According to the JS the Assistant Attorney General says the law is absolutely still in effect.Richard Esenberg said he was not surprised by the ruling but criticized the judge.
"There is applicable Supreme Court precedent that a court has no authority to enjoin the publication of a law," he said. "The state has repeatedly cited that law to her and as far as I know she has not only failed to explain herself about why she feels she has the authority, she hasn't even acknowledged there is an issue. That just leaves me speechless."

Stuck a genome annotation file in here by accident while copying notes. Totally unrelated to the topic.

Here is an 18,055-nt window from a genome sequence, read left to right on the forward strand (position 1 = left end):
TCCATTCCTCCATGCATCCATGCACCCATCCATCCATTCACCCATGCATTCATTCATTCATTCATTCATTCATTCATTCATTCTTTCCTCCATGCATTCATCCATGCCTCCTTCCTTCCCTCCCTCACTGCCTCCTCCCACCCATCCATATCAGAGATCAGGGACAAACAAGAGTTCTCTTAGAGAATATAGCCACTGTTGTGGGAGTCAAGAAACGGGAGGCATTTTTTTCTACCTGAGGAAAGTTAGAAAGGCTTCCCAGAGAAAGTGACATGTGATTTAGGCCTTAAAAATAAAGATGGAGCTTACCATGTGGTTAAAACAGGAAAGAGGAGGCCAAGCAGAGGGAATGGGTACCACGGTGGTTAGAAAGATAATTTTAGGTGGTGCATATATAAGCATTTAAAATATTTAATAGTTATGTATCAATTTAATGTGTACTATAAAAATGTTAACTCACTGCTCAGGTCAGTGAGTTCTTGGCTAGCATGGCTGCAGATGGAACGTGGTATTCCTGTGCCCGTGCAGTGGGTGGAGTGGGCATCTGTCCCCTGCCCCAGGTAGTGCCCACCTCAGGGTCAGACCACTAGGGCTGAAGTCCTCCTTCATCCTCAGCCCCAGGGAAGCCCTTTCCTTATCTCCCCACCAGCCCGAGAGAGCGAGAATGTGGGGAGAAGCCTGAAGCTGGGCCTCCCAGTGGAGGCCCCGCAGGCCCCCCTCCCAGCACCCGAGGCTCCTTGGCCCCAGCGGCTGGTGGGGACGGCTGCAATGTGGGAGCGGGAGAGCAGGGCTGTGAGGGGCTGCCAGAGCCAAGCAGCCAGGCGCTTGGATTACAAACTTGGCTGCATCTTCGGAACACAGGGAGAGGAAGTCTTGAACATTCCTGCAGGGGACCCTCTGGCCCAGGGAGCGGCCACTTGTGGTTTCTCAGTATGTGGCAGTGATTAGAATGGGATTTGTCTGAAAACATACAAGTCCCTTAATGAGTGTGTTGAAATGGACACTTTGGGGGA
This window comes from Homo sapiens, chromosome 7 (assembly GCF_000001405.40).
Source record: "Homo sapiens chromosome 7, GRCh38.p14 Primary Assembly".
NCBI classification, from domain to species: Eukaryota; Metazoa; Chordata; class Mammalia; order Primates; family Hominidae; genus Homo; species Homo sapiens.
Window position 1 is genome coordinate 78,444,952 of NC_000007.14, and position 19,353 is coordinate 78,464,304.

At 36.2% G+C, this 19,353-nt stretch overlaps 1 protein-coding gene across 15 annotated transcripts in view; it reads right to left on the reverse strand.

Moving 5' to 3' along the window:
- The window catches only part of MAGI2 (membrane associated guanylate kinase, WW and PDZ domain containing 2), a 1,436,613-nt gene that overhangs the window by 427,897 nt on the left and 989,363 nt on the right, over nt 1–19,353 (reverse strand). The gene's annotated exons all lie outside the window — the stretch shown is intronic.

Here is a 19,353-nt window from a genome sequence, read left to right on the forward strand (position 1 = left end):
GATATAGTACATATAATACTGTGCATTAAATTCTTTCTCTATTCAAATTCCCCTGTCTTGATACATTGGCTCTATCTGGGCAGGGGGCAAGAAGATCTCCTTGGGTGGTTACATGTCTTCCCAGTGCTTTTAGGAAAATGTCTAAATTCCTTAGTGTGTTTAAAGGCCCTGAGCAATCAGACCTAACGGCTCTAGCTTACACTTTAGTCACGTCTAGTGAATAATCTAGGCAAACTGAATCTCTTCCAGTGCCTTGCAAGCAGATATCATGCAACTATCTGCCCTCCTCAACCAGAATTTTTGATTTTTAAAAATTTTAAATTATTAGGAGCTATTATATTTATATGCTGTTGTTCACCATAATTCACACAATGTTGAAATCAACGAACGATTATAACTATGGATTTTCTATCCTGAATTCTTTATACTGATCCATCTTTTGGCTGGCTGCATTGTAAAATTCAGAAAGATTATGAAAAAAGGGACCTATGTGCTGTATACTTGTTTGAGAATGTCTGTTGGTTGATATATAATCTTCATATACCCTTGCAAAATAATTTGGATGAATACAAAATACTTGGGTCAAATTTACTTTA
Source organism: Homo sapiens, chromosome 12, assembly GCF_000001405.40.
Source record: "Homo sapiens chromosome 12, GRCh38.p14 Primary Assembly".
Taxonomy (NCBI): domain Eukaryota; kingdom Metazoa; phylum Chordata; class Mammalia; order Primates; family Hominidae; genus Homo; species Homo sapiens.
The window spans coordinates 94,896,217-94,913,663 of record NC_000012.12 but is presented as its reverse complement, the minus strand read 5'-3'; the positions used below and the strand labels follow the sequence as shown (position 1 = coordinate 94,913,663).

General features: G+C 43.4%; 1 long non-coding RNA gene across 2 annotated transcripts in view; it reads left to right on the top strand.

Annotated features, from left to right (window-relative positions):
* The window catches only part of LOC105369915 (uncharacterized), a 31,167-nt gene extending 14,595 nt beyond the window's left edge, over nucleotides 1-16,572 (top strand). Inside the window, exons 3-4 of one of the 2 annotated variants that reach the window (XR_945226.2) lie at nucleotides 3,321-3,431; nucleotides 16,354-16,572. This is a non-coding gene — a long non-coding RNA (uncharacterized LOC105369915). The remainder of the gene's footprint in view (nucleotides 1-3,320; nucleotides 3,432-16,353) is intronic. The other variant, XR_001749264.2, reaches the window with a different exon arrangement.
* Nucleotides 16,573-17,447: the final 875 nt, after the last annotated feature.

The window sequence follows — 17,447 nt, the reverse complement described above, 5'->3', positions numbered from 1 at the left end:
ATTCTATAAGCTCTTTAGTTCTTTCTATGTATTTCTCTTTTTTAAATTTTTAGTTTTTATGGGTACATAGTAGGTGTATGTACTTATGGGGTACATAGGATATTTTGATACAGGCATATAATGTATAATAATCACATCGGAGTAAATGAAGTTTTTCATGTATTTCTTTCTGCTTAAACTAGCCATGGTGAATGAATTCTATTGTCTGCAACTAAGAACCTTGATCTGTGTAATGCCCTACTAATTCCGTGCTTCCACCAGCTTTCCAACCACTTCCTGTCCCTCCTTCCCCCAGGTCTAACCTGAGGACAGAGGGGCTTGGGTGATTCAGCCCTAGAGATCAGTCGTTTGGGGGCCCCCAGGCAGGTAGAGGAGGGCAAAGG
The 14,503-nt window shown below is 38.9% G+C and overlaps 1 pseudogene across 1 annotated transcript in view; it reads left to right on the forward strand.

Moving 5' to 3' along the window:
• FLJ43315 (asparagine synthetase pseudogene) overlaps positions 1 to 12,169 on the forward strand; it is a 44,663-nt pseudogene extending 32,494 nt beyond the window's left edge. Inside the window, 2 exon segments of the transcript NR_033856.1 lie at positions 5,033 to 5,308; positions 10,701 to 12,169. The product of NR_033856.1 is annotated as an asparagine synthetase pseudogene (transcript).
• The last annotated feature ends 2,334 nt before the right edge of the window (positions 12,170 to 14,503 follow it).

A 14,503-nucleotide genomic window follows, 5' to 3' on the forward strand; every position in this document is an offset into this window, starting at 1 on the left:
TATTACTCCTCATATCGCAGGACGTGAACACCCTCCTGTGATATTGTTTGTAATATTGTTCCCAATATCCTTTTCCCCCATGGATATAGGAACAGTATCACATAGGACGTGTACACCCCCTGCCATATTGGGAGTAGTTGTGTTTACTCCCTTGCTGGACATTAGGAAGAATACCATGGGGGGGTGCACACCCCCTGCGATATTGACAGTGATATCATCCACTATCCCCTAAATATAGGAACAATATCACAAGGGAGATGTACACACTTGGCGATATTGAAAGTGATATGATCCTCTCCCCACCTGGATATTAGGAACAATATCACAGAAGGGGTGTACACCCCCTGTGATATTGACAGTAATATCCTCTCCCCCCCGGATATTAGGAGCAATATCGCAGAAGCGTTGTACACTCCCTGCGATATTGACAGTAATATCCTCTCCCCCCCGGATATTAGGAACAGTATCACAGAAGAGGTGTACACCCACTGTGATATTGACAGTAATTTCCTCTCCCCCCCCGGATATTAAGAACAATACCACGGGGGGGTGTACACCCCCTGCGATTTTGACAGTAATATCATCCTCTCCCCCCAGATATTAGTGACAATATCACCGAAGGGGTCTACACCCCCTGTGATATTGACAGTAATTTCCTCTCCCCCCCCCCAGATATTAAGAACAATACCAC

Esenberg was referring to a 1943 state Supreme Court opinion that said courts could not interfere with legislation until it is published and becomes law.
Respondents become more favorable to Walker's position when informed that public employees are paid 45 percent more than private-sector union members and that union dues have been automatically deducted and go to support candidates workers may not favor.